4) I’m not at all sure how I’m supposed to define “erotic significance”. But I could list objects: The Excessive Machine (one wants to call it an Orgasmatron but it’s not); the windscreen in COOL HAND LUKE; the chair in CABARET; Joel Cairo’s cane in THE MALTESE FALCON; the boa and the numbered cards in IL MAGNIFICO CORNUTO; actually, this is harder than I thought — I guess I’m not much of a fetishist.

5) The embodiment of eroticism? My screen harem is too extensive to enumerate (picture Guido’s mental farmhouse in EIGHT AND A HALF but extending for at least a city block). Cardinale and Bardot both drive me berserk for reasons hard to justify on any higher plain. Ann-Margret in her (extensive) prime also. On a subtler note, Grace Kelly was my first love on the big screen. Louise Brooks is an obsession. For some reason, Elsa Martinelli is leaping unbidden to the forefront of my mind, but on another day it might be the Geeson sisters. Clara Bow. Romy Schneider.

Embodiment of male beauty: Horst Buchholtz. My idea of un vrai homme: James Coburn.


6) The opportunity to be mean: the negation of erotica… Bo Derek never did anything for me. Her breasts seemed boring. Sharon Stone too artificial: la Welch a blushing ingenue by comparison. Madonna, always and forever unappealing, though Fincher tried in the videos. I see the glamour of Garbo and Dietrich but not only don’t want to but can’t even imagine engaging in any kind of passionate interaction with them. They are abstract creatures of light and I admire them enormously. Mickey Rourke always seemed disgusting. Tom Cruise never projects any sense of desire or desirability. Most of these people have other good traits though.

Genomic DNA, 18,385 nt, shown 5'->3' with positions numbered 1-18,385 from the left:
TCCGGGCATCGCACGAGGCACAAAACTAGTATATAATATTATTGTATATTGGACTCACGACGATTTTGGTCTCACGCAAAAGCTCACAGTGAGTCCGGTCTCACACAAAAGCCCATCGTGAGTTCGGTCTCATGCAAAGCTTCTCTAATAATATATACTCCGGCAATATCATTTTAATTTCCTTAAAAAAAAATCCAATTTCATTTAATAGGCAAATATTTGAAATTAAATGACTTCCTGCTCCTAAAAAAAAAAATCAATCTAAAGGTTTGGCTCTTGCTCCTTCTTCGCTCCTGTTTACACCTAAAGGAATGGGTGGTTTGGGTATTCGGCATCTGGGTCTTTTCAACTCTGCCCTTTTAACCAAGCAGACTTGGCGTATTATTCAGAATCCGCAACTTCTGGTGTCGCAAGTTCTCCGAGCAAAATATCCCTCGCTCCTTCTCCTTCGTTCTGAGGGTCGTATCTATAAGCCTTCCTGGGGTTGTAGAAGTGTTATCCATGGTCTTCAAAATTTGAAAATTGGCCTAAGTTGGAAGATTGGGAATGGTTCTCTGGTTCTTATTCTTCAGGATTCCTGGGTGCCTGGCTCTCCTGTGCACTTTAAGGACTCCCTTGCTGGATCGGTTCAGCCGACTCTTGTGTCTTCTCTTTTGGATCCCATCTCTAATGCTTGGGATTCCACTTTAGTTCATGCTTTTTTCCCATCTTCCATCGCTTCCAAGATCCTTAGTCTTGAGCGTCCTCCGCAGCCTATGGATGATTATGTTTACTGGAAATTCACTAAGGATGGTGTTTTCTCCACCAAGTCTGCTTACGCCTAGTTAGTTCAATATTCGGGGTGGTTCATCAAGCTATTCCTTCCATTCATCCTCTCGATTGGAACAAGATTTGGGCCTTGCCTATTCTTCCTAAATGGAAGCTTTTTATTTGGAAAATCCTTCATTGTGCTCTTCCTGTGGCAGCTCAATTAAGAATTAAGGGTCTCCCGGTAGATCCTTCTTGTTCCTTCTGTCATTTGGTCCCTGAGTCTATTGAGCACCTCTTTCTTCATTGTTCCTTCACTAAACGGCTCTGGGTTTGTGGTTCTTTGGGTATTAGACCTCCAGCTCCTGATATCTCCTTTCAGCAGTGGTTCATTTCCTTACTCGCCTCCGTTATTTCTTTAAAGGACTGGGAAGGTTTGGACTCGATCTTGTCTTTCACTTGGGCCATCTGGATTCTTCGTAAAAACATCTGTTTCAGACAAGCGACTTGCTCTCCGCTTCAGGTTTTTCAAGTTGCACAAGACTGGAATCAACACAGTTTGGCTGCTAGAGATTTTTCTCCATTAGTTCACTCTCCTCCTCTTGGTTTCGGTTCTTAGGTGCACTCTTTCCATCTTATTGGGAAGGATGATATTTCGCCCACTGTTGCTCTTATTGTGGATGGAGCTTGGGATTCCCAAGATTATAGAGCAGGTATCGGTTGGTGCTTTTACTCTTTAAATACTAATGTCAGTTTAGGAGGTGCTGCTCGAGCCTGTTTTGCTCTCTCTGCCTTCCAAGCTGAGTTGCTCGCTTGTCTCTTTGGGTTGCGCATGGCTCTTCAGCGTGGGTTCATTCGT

7) At one point, Roman Polanski wanted to adapt the porno comics of Milo Manara as an animated feature. This strikes me as the worst combination possible, but Manara’s comics might be a suitable source. The lousy Jean-Louis Richard film of CLICK is quite good, even though it’s totally lousy, if you know what I mean. Unfortunately, Manara is a deeply sexist idiot, and there’s a nastiness to his work I’d prefer to avoid — plus his real talent is his drawing, so why adapt him to another medium? His adaptation of unfilmed Fellini scenarios was a better way for him to engage with cinema.

Bertrand Blier and Alain Robbe-Grillet were both masters of the perverse who really get into their fantasies and make even the most obnoxious imaginings photogenic, but can they be trusted? Nic Roeg was more sound, you could even hand him something like The Story if the Eye. Jane Campion has a wonderful erotic imagination which can create powerful effects out of small, seemingly almost innocent things. Given her flair for the Gothic, Geoffrey Lewis’s The Monk?

The glimpses seen of THE OTHER SIDE OF THE WIND suggest that Welles could have been a great director of sexy stuff.

Plans for another version of Jean-Claude Forest’s Barbarella have stultified for years, and by the way Robert Rodriguez is the wrong man. Incidentally, if you read the original comic, the lines that sound most like Terry Southern scripted them (the best lines) are already there. I’d love to see a BARBARELLA that had to aim for PG-13, so there was something to struggle with and smuggle through, some necessity for restraint. The original’s combo of American star, Italian design and French director was a neat selection, but they had the wrong Frenchman. Clouzot would have been better!

Keanu would have been a great Pygar.

Imagine Von Sternberg’s DRACULA, with Charles Boyer.

John Barrymore as CASANOVA for Cecil B. DeMille.

Now I want to hear from YOU. Regular commenters and people I never heard from before. Shadowplay just became the Kinsey report of the movie blogosphere. Spill it!

Flames of Passion

Posted in FILM with tags , , , , , on January 1, 2013 by dcairns

Happy New Year!

Your Pathe-Natan film of the week. Raymond Bernard, who made the truly great PN films WOODEN CROSSES and LES MISERABLES, started his career at the company with FAUBOURG-MONTMARTRE, which somewhat defeated my benshi translator David Wingrove since the copy I’d obtained had pretty cruddy sound. Add to that the vagaries of early thirties recording and early thirties French slang, and you have a film that’s pretty hard to understand — and it might be hard to understand even if you had perfect audio and spoke 1930s French like a native.